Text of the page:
Google has confirmed that it is extended the use of secure browsing technology to cover all of its international websites, which will ensure that users of its search tools can do so without fear of being snooped on.
The search giant started using secure socket layer (SSL) encryption on its Google.com page back in October 2011.
Google is now ready to extend this protection to uses of international sites, such as Google.co.uk, Michael Safyan, a software engineer at the company wrote on its Inside Search blog.
“The change encrypts your search queries and our search results page, which is particularly important when you’re using an open, unsecured internet connection,” he wrote.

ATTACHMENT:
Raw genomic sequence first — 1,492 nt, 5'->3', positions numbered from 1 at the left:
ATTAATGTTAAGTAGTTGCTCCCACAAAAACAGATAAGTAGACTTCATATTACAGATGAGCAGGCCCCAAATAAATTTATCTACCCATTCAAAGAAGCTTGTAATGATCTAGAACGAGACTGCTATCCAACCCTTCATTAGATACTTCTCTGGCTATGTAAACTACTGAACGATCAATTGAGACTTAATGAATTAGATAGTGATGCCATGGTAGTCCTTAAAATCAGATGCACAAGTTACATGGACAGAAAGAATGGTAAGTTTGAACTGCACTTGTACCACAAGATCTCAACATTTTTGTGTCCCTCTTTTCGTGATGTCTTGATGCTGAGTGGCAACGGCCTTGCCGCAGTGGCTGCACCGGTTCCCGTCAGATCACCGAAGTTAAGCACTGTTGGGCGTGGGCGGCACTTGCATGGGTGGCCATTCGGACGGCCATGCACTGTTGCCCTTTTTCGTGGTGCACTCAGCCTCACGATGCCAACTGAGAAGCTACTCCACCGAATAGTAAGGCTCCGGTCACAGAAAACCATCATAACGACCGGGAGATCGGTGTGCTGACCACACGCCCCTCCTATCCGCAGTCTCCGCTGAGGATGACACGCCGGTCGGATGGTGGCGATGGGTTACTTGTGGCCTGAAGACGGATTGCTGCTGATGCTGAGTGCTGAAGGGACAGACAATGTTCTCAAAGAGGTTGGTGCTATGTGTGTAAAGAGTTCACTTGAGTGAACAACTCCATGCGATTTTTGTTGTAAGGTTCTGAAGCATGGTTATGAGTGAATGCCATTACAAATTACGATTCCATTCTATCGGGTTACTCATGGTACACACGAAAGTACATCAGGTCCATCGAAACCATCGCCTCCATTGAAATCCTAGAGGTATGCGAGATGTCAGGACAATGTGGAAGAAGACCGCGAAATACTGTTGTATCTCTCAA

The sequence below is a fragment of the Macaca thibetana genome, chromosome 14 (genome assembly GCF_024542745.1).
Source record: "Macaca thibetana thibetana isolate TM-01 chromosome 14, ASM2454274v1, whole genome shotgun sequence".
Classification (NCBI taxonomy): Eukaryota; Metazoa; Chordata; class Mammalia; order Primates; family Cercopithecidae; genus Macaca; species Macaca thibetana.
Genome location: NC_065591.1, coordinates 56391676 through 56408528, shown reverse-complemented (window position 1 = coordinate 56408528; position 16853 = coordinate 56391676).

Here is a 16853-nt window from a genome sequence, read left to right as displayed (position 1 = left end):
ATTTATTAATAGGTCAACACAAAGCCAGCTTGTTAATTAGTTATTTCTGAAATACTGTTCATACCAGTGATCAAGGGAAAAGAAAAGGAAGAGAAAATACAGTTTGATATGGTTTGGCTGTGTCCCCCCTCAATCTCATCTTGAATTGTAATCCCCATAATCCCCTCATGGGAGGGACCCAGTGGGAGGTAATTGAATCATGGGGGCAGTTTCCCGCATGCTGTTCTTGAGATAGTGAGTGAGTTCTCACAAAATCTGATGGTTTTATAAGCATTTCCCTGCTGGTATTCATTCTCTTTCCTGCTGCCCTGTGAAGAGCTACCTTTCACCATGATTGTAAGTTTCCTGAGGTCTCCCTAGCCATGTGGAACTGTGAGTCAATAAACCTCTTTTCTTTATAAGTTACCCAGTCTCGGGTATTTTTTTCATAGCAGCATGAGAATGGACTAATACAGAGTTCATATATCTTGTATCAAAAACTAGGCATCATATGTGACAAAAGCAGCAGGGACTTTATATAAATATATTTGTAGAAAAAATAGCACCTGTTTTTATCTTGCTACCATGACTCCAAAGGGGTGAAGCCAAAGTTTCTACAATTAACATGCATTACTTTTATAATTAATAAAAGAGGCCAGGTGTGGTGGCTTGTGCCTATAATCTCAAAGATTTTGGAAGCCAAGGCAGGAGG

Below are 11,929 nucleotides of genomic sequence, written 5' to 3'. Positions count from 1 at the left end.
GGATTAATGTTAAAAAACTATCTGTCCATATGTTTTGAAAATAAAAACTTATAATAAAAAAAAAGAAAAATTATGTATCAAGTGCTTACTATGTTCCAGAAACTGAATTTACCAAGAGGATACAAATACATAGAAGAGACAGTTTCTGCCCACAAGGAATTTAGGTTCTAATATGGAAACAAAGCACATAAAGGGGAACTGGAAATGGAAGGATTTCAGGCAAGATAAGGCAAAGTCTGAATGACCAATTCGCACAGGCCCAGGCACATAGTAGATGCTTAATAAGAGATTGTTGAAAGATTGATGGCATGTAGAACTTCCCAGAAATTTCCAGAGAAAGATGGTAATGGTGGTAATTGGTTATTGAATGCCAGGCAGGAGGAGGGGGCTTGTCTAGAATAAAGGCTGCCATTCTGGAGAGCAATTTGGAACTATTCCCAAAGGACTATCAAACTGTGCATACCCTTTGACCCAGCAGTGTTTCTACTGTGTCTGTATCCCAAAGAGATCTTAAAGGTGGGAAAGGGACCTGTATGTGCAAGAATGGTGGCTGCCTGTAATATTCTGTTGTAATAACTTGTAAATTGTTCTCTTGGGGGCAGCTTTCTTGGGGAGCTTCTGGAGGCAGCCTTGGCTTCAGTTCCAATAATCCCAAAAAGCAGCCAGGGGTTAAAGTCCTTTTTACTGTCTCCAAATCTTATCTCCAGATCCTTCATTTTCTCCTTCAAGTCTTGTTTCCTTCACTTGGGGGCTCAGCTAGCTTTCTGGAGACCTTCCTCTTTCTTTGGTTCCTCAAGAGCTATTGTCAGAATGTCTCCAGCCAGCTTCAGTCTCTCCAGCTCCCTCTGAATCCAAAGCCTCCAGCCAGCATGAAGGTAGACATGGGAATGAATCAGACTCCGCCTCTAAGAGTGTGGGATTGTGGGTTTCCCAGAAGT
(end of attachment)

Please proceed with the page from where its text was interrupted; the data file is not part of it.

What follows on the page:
Safyan added that Google hoped to encourage other firms to follow its lead.
The importance of using SSL encryption for logging on to websites or uses search engines was highlighted by security researchers that developed the infamous Firesheep extension for the Firefox web browser.
Firesheep enabled users to snoop on nearby users who were accessing the internet over an unsecured Wi-Fi network – such as those commonly found in coffee shops – and steal log on credentials.
Firesheep has been used to successfully pilfer Twitter and Facebook logons as well as access users' Google history.
Both Twitter and Facebook switched to using HTTP over SSL (HTTPS) by default several months ago.
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